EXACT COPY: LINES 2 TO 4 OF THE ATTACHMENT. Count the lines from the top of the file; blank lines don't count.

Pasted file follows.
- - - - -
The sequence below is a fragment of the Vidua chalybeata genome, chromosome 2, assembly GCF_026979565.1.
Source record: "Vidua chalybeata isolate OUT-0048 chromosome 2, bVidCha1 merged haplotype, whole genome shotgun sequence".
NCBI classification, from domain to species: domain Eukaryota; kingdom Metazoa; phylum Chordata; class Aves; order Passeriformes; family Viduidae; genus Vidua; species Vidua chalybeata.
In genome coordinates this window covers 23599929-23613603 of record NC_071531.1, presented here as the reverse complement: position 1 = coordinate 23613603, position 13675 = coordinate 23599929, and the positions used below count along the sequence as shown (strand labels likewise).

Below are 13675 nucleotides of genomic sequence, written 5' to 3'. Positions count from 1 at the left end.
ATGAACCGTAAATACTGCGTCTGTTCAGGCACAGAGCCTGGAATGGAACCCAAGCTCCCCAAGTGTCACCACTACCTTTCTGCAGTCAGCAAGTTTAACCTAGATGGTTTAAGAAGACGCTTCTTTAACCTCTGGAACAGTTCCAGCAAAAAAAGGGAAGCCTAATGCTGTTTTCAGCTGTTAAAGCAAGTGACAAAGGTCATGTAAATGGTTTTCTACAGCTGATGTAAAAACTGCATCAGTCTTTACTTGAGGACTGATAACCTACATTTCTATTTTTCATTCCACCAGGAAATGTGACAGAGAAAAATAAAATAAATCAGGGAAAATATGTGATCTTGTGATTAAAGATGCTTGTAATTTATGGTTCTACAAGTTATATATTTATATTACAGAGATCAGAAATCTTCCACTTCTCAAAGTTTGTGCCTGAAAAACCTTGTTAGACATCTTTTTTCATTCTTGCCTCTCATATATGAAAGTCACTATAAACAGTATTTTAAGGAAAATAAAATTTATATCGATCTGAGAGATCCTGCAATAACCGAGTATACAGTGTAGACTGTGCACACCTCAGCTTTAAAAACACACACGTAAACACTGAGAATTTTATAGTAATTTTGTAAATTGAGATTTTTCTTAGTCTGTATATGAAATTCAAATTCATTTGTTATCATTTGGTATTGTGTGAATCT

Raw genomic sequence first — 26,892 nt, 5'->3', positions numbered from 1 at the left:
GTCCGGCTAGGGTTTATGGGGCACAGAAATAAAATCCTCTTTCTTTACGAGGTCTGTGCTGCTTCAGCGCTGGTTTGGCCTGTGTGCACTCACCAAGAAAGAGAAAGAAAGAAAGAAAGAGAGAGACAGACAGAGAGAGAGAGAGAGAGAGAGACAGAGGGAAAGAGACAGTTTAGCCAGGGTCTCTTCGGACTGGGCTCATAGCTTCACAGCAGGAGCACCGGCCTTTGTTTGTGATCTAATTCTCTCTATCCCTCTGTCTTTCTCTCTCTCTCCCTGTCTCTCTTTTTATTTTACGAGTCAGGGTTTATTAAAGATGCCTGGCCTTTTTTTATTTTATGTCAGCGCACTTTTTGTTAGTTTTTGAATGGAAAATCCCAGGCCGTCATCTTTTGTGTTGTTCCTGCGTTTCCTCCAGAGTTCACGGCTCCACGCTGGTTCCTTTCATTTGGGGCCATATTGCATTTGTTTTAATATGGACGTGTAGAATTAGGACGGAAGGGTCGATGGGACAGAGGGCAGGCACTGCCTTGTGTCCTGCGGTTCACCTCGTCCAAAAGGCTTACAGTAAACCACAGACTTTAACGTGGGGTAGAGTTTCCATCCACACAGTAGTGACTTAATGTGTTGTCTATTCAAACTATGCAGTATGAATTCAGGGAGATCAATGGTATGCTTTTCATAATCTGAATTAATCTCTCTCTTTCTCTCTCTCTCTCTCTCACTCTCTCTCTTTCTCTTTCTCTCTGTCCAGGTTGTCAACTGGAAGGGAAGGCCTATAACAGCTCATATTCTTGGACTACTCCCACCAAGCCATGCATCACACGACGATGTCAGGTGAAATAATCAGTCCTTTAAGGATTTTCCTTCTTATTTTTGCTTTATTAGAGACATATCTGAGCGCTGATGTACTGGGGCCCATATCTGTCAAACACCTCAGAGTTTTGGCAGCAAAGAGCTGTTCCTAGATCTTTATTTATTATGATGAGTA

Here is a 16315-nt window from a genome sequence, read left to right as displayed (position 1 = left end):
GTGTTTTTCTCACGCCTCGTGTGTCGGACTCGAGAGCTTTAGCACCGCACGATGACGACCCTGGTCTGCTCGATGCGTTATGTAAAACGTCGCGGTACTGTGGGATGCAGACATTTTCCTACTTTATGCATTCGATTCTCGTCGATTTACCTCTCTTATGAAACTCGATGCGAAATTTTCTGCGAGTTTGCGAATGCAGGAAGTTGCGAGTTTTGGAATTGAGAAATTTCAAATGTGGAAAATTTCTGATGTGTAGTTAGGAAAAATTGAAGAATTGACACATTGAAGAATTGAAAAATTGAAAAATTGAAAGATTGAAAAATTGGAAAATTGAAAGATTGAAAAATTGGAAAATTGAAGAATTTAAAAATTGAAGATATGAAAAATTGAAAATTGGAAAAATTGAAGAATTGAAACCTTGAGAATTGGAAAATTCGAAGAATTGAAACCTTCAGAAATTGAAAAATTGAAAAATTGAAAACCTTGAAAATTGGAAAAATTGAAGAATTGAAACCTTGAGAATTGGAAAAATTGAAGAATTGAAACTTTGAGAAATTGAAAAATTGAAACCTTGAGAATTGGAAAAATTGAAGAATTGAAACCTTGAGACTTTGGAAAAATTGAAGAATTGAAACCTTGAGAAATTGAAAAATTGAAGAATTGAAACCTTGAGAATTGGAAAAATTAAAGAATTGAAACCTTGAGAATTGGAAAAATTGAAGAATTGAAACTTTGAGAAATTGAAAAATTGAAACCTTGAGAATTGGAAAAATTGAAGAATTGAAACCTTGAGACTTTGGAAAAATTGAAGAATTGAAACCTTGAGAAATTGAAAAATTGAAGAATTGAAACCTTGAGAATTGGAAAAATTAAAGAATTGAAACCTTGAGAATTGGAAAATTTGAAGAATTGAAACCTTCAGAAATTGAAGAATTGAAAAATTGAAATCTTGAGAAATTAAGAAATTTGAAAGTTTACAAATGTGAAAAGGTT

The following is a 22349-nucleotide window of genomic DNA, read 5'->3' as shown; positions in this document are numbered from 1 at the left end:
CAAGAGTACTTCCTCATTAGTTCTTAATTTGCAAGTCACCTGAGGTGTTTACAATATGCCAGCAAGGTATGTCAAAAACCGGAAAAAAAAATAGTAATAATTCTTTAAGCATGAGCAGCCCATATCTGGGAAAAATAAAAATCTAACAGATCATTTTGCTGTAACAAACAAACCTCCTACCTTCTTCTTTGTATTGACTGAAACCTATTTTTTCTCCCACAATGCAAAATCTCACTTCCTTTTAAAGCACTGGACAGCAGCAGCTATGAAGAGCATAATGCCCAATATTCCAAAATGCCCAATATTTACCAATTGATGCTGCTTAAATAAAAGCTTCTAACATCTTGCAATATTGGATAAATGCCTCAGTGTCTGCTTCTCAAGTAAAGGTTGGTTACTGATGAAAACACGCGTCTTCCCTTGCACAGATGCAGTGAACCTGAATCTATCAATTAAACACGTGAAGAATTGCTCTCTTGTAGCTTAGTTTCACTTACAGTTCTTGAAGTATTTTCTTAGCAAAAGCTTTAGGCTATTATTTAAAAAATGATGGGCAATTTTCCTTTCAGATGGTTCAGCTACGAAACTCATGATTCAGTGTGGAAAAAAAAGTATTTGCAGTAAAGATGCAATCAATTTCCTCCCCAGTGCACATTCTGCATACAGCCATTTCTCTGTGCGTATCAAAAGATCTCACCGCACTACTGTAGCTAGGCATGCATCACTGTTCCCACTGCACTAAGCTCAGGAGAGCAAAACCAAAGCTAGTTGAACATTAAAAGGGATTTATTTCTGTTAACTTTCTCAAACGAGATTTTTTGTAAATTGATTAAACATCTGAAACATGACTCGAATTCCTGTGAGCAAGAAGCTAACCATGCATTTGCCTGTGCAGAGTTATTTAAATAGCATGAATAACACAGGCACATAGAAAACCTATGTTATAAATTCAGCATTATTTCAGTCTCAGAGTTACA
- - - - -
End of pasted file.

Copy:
Source record: "Vidua chalybeata isolate OUT-0048 chromosome 2, bVidCha1 merged haplotype, whole genome shotgun sequence".
NCBI classification, from domain to species: domain Eukaryota; kingdom Metazoa; phylum Chordata; class Aves; order Passeriformes; family Viduidae; genus Vidua; species Vidua chalybeata.
In genome coordinates this window covers 23599929-23613603 of record NC_071531.1, presented here as the reverse complement: position 1 = coordinate 23613603, position 13675 = coordinate 23599929, and the positions used below count along the sequence as shown (strand labels likewise).